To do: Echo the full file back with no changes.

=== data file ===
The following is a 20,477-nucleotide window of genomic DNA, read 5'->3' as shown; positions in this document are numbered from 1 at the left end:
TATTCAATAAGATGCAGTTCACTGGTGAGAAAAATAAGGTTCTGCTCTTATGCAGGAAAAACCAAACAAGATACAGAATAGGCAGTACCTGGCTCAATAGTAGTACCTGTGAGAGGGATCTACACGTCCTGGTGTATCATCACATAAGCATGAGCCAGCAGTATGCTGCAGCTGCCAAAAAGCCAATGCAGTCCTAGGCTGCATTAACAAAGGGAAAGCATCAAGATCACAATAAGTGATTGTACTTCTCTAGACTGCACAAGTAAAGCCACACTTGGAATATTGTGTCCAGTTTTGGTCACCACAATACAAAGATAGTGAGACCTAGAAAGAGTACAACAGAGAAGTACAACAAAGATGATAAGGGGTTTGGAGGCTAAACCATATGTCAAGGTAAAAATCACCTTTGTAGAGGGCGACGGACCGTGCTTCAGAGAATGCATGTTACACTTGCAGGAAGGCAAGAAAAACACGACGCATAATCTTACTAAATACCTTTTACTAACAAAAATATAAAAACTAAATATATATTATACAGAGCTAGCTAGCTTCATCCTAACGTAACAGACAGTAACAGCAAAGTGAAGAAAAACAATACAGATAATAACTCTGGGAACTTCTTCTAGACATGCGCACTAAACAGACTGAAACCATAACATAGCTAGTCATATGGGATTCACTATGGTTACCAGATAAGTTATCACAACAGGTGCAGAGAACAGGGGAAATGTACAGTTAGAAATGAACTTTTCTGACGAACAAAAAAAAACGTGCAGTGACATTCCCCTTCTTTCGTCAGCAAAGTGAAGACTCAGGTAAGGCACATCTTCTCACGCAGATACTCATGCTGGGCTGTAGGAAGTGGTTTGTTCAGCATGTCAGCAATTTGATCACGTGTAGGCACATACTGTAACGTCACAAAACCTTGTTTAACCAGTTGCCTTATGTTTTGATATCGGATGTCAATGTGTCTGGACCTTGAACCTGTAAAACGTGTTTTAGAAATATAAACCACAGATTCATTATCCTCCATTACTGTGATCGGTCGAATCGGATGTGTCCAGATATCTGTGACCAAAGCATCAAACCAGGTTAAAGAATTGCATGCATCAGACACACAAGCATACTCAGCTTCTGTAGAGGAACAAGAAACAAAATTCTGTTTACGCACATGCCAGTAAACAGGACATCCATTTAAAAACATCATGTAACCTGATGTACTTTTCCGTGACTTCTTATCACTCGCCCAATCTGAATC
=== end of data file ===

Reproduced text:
The following is a 20,477-nucleotide window of genomic DNA, read 5'->3' as shown; positions in this document are numbered from 1 at the left end:
TATTCAATAAGATGCAGTTCACTGGTGAGAAAAATAAGGTTCTGCTCTTATGCAGGAAAAACCAAACAAGATACAGAATAGGCAGTACCTGGCTCAATAGTAGTACCTGTGAGAGGGATCTACACGTCCTGGTGTATCATCACATAAGCATGAGCCAGCAGTATGCTGCAGCTGCCAAAAAGCCAATGCAGTCCTAGGCTGCATTAACAAAGGGAAAGCATCAAGATCACAATAAGTGATTGTACTTCTCTAGACTGCACAAGTAAAGCCACACTTGGAATATTGTGTCCAGTTTTGGTCACCACAATACAAAGATAGTGAGACCTAGAAAGAGTACAACAGAGAAGTACAACAAAGATGATAAGGGGTTTGGAGGCTAAACCATATGTCAAGGTAAAAATCACCTTTGTAGAGGGCGACGGACCGTGCTTCAGAGAATGCATGTTACACTTGCAGGAAGGCAAGAAAAACACGACGCATAATCTTACTAAATACCTTTTACTAACAAAAATATAAAAACTAAATATATATTATACAGAGCTAGCTAGCTTCATCCTAACGTAACAGACAGTAACAGCAAAGTGAAGAAAAACAATACAGATAATAACTCTGGGAACTTCTTCTAGACATGCGCACTAAACAGACTGAAACCATAACATAGCTAGTCATATGGGATTCACTATGGTTACCAGATAAGTTATCACAACAGGTGCAGAGAACAGGGGAAATGTACAGTTAGAAATGAACTTTTCTGACGAACAAAAAAAAACGTGCAGTGACATTCCCCTTCTTTCGTCAGCAAAGTGAAGACTCAGGTAAGGCACATCTTCTCACGCAGATACTCATGCTGGGCTGTAGGAAGTGGTTTGTTCAGCATGTCAGCAATTTGATCACGTGTAGGCACATACTGTAACGTCACAAAACCTTGTTTAACCAGTTGCCTTATGTTTTGATATCGGATGTCAATGTGTCTGGACCTTGAACCTGTAAAACGTGTTTTAGAAATATAAACCACAGATTCATTATCCTCCATTACTGTGATCGGTCGAATCGGATGTGTCCAGATATCTGTGACCAAAGCATCAAACCAGGTTAAAGAATTGCATGCATCAGACACACAAGCATACTCAGCTTCTGTAGAGGAACAAGAAACAAAATTCTGTTTACGCACATGCCAGTAAACAGGACATCCATTTAAAAACATCATGTAACCTGATGTACTTTTCCGTGACTTCTTATCACTCGCCCAATCTGAATC